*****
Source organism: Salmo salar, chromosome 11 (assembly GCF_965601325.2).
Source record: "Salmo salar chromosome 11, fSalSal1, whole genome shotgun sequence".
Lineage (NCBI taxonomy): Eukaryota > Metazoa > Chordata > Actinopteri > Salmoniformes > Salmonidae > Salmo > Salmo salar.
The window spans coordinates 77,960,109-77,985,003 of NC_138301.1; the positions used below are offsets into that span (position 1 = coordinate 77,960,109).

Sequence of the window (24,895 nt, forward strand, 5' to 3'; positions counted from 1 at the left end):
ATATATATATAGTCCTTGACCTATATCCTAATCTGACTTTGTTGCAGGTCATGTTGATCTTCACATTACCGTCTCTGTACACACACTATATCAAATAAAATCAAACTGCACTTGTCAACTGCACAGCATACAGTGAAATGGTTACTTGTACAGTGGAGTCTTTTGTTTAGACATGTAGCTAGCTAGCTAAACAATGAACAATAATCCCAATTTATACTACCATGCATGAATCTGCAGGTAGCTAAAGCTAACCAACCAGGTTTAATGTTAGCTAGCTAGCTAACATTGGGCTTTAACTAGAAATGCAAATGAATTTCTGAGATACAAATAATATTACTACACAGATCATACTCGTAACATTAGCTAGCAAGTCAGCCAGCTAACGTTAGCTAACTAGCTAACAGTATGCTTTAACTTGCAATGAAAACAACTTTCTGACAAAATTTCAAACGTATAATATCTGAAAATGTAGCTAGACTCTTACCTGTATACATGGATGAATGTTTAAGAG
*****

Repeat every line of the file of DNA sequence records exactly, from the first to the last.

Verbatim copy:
Source organism: Salmo salar, chromosome 11 (assembly GCF_965601325.2).
Source record: "Salmo salar chromosome 11, fSalSal1, whole genome shotgun sequence".
Lineage (NCBI taxonomy): Eukaryota > Metazoa > Chordata > Actinopteri > Salmoniformes > Salmonidae > Salmo > Salmo salar.
The window spans coordinates 77,960,109-77,985,003 of NC_138301.1; the positions used below are offsets into that span (position 1 = coordinate 77,960,109).

Sequence of the window (24,895 nt, forward strand, 5' to 3'; positions counted from 1 at the left end):
ATATATATATAGTCCTTGACCTATATCCTAATCTGACTTTGTTGCAGGTCATGTTGATCTTCACATTACCGTCTCTGTACACACACTATATCAAATAAAATCAAACTGCACTTGTCAACTGCACAGCATACAGTGAAATGGTTACTTGTACAGTGGAGTCTTTTGTTTAGACATGTAGCTAGCTAGCTAAACAATGAACAATAATCCCAATTTATACTACCATGCATGAATCTGCAGGTAGCTAAAGCTAACCAACCAGGTTTAATGTTAGCTAGCTAGCTAACATTGGGCTTTAACTAGAAATGCAAATGAATTTCTGAGATACAAATAATATTACTACACAGATCATACTCGTAACATTAGCTAGCAAGTCAGCCAGCTAACGTTAGCTAACTAGCTAACAGTATGCTTTAACTTGCAATGAAAACAACTTTCTGACAAAATTTCAAACGTATAATATCTGAAAATGTAGCTAGACTCTTACCTGTATACATGGATGAATGTTTAAGAG